If you haven’t already had laser eye surgery, odds are pretty good you will at some time in the future. A Korean-U.S.academic collaboration recently announced new technology that has the potential to improve laser surgery precision significantly. We’ve written before about synthetic soft tissue retinal implants, injectable lenses, and LCDs replacing human eye lenses. We’ve not previously covered laser eye surgery, a technology that was a giant leap ahead in ophthalmic surgical potentials. The excimer laser was not approved by the FDA for corrective eye surgery until 1995, although it was developed in the early 1970s and used in Russia for radical keratotomy (RK) throughout the 70s.
Researchers at the Korea Institute of Science and Technology (KIST), the University of Seoul in Korea, and Drexel University collaborated on technology that pulses stable laser light for just 600 femtoseconds (quadrillionths of a second). The scientists worked with MXenes, a class of composite materials created by combining carbon and/or nitrogen with transition metals from the middle of the periodic table. MXenes are already used in energy storage and gas-sensing applications but had not previously been studied for ultrafast optics applications. Skipping ahead of a lot more science to get to the health tech part, the collaborative team placed a device composed of titanium carbonitride MXene in a laser and discovered its ability to produce stable yet very short laser pulses that are femtoseconds — or millionths of billionths of a second — long. The big deal here isn’t just the speed. A femtosecond is a million times shorter than a picosecond, which is one-millionth of a millionth of a second. By adding stability to femtosecond speed pulses, the Korean and U.S. researchers open the possibility for eye surgery. The group study was published in the journal Advanced Materials.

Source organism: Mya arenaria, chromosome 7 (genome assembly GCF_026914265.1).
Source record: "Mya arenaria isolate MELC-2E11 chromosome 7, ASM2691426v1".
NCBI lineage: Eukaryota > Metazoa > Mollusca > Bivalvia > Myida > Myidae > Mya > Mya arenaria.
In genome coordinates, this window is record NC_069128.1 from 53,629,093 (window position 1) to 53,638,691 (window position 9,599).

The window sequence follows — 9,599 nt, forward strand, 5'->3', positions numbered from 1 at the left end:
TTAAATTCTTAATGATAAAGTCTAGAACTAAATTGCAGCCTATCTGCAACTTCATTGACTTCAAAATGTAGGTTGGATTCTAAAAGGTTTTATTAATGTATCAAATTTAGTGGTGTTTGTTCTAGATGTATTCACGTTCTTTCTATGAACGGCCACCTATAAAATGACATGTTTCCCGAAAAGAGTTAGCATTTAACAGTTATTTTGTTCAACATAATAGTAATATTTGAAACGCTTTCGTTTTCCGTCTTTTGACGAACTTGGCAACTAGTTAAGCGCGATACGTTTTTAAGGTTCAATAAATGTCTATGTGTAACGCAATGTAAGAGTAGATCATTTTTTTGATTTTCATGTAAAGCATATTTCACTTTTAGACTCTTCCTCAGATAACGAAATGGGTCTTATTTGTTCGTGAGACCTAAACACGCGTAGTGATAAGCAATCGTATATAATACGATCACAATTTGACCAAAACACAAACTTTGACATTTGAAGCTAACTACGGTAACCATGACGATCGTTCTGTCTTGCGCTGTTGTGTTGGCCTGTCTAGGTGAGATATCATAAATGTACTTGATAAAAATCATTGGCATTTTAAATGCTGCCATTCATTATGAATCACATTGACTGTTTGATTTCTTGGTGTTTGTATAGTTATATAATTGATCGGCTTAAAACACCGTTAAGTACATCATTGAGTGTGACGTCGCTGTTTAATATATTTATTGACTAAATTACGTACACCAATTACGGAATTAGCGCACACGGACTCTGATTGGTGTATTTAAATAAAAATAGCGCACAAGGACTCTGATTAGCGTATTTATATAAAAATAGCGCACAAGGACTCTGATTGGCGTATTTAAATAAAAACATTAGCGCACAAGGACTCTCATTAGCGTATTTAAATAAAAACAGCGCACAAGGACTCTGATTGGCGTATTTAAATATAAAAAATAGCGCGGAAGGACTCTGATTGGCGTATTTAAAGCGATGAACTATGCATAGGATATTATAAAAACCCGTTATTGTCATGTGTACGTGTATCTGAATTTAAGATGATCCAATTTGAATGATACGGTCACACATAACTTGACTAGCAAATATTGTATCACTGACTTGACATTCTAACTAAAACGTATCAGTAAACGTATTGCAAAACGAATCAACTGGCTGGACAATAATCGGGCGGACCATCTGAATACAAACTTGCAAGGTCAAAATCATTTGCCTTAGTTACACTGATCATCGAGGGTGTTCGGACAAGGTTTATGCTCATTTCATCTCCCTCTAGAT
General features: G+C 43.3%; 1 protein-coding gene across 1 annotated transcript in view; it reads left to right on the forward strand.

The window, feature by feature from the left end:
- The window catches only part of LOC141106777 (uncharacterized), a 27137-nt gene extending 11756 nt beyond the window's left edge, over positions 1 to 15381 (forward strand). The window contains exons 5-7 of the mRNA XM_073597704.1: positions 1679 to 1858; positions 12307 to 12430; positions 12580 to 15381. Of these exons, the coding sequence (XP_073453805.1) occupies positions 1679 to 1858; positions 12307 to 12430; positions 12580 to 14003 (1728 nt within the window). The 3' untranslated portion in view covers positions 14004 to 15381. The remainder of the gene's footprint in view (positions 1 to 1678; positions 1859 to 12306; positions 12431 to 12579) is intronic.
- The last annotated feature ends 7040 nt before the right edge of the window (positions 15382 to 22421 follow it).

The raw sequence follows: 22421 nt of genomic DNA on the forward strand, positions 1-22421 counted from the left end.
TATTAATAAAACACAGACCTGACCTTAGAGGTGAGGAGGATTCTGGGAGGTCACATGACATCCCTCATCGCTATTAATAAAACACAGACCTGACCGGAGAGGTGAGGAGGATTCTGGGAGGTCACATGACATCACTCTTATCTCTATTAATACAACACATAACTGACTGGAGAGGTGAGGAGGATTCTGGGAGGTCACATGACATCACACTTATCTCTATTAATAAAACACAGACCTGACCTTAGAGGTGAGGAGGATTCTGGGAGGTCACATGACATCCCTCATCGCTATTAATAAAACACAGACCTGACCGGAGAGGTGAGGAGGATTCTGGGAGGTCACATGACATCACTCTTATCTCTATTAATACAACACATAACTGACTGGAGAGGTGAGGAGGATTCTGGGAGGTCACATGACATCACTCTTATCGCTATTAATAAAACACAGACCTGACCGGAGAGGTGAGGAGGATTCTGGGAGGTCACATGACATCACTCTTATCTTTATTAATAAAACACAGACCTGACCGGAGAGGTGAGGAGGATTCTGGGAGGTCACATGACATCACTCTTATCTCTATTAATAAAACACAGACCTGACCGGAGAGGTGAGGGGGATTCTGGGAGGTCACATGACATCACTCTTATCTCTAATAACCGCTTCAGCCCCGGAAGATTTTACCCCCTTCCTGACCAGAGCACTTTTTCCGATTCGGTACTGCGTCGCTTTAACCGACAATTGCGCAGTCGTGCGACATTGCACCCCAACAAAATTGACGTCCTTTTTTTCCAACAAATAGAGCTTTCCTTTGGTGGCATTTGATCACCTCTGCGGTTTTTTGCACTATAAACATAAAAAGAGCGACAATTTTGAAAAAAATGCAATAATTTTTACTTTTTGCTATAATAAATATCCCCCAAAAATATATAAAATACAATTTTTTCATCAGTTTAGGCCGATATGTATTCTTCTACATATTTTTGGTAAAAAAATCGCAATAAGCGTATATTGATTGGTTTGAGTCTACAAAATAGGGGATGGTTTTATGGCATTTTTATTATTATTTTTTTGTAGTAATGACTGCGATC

Lasers cut or destroy by burning, that’s their job. Laser pulse speed control is a major factor in living tissue; if a laser pulse lasts too long, it risks the heat spreading and destroying more than just the target. If the pulse targeting is not exact, the prospect of a powerful cutting and burning tool bouncing around inside a human eye is a nonstarter. If your eye doctor told you they were going to use a laser that made very fast, tiny cuts in your eye to improve or repair your vision, any positive feelings you might have about the prospect would fade instantly if they added, “Of course, we do have to disclose that the laser is sometimes not all that stable, so there’s a risk.” By adding stability to femtosecond laser pulses, the element of control plus speed increases the chances of your future laser eye surgery resulting in better vision than you’ve ever had before.